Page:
The new IPAWS transmissions represent an encrypted ATOM web feed (like an RSS feed) that is received by a station. The CAP EAS-compliant device will poll the iPAWS system every 60 seconds to search for electronic tags that represent different alert messages. For cell phones, mobile providers receive a Cellular Mobile Alerting System (CMAS) feed. Not every ATOM feed will make it to CMAS devices, only the most urgent. For example, an Amber Alert would go through to all platforms while a storm warning might not go to all areas because it does not carry the most serious EAS tagging.
“The alerts displayed are contingent on the person tagging it, the FEMA for properly filtering it, and the end user, who can opt out of some messages,” Czarnecki said. “No one can opt out of a national alert.”
FCC Certification Is Critical
Czarnecki warns that stations need to make sure the technology they have implemented has the proper FCC certification, based on strict lab and field-testing. DAS just announced that it is the first to receive such certification for its DASDEC-II and R189 One-Net series of EAS equipment. Both comply with the FCC's updated Part 11 regulations governing EAS.
[Czarnecki said the DASDEC EAS platform was originally granted its FCC equipment authorization in 2004 with the FCC certification ID of R8VDASDEC-1EN. The R189 One-Net system shares the same certified EAS platform.]
“Attaining this FCC approval is much more than a formality; it helps ensure the regulatory compliance of the cable operator and broadcaster using this equipment," said Czarnecki. "By completing the required Class II Permissive Change, accompanied by the Suppliers Declaration of Conformity (SDoC) requirements, we can assure customers our equipment meets all the FCC’s requirements.”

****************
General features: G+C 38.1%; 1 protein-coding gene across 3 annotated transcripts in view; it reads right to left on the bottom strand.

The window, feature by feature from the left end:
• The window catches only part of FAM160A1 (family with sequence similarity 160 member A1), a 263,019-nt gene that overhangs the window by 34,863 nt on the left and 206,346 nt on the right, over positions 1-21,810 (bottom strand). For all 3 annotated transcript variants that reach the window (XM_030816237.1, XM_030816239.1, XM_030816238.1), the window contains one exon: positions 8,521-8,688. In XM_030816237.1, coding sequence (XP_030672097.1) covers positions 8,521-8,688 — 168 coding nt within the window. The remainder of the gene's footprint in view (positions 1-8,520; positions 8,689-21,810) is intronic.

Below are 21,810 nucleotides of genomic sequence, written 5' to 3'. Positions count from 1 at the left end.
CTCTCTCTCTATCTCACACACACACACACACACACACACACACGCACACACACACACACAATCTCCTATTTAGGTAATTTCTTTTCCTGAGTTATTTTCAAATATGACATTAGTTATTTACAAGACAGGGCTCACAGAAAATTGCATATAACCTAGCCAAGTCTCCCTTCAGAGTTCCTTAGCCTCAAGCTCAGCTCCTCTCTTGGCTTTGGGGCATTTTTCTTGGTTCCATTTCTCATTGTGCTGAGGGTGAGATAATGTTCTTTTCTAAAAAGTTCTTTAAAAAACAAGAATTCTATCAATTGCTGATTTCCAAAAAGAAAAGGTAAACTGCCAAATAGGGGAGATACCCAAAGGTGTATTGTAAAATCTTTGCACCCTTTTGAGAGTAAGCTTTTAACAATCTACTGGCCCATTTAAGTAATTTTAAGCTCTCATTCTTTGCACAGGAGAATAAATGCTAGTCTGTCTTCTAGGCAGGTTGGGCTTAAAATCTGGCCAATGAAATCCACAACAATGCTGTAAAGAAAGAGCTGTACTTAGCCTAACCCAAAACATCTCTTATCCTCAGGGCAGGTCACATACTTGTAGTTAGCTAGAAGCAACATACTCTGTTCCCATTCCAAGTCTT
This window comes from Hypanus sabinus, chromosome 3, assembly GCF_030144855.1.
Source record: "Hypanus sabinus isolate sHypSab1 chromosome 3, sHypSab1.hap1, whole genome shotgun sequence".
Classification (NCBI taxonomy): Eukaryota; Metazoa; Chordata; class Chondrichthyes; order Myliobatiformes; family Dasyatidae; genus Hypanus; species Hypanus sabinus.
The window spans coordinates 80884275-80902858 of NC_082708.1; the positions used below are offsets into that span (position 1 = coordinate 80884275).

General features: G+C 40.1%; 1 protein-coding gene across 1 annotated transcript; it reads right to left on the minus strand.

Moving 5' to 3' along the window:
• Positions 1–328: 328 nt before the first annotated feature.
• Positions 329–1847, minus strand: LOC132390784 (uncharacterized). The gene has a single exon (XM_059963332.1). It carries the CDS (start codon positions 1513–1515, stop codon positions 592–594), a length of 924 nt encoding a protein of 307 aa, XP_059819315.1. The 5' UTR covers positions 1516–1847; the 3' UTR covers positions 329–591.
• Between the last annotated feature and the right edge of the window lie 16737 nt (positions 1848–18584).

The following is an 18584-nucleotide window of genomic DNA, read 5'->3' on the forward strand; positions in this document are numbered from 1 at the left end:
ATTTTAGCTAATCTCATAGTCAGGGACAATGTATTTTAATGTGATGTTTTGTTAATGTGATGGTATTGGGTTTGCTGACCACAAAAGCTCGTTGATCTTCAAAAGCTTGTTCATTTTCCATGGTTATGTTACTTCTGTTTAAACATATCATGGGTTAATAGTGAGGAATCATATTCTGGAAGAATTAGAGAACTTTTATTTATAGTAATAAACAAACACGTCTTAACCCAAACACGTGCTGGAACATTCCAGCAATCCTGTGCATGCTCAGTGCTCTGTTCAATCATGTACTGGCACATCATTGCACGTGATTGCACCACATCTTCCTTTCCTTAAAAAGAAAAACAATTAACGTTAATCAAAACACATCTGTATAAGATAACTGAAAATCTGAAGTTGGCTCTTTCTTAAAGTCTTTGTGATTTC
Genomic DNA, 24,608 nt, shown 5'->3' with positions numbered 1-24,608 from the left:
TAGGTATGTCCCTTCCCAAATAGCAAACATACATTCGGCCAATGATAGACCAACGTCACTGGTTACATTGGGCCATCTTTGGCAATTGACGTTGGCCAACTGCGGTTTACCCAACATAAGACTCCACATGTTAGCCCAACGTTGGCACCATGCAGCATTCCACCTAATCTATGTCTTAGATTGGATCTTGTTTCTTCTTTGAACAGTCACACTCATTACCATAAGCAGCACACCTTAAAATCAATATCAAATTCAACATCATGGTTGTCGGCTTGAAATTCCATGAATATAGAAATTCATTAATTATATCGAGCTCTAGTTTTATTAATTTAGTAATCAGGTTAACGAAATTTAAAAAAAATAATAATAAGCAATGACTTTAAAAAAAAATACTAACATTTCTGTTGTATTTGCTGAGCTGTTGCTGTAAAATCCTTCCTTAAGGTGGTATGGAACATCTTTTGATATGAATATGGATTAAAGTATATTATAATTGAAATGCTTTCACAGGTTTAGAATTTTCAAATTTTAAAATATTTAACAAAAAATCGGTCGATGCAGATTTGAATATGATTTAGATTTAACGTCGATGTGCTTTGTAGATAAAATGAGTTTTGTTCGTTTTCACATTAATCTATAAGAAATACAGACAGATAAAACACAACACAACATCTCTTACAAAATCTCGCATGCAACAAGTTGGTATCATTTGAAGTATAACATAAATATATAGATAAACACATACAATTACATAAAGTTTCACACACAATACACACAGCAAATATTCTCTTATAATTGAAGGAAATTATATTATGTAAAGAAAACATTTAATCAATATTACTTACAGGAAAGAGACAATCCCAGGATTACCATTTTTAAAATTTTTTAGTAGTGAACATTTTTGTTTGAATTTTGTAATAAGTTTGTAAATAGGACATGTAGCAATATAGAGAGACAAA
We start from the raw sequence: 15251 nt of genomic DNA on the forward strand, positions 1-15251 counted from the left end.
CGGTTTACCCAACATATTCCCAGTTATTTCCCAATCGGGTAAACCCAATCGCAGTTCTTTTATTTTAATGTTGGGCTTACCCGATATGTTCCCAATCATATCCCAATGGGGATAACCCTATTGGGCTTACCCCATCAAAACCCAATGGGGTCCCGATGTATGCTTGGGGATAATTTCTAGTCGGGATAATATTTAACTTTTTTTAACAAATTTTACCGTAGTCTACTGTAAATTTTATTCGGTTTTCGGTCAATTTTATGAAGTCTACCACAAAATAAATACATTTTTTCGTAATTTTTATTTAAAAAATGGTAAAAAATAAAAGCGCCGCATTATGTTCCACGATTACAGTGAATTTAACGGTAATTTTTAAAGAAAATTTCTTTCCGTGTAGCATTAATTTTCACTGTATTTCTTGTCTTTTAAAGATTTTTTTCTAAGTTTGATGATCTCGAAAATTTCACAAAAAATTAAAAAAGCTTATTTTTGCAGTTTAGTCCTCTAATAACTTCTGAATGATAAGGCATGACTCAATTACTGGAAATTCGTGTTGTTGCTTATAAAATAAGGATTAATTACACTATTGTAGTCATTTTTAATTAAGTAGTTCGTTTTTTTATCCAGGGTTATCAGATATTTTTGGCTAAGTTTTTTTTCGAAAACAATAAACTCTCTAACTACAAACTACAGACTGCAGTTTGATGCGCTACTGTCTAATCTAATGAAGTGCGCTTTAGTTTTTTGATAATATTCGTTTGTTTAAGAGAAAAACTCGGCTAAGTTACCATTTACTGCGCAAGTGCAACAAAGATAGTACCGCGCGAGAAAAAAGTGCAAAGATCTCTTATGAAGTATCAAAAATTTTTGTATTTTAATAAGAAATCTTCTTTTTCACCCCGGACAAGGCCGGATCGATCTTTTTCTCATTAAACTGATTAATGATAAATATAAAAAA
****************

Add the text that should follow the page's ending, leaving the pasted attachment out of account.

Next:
Again, stations need to be aware of the equipment they have in place and how it works. Hypothetically, a station could have purchased an EAS box two years ago in good faith that is now non-certified and, after June 30th, can be fined for non-compliance. As of April 23, the FCC required all CAP technology venders to submit their gear to an additional step of CAP certification.
“Our concern is that a broadcaster gets fined without even realizing that they are doing something wrong,” Czarnecki said. “The other issue is that if a device is not compliant, it is a detriment to the public and should be replaced. This is public safety we’re talking about here. It’s that simple.”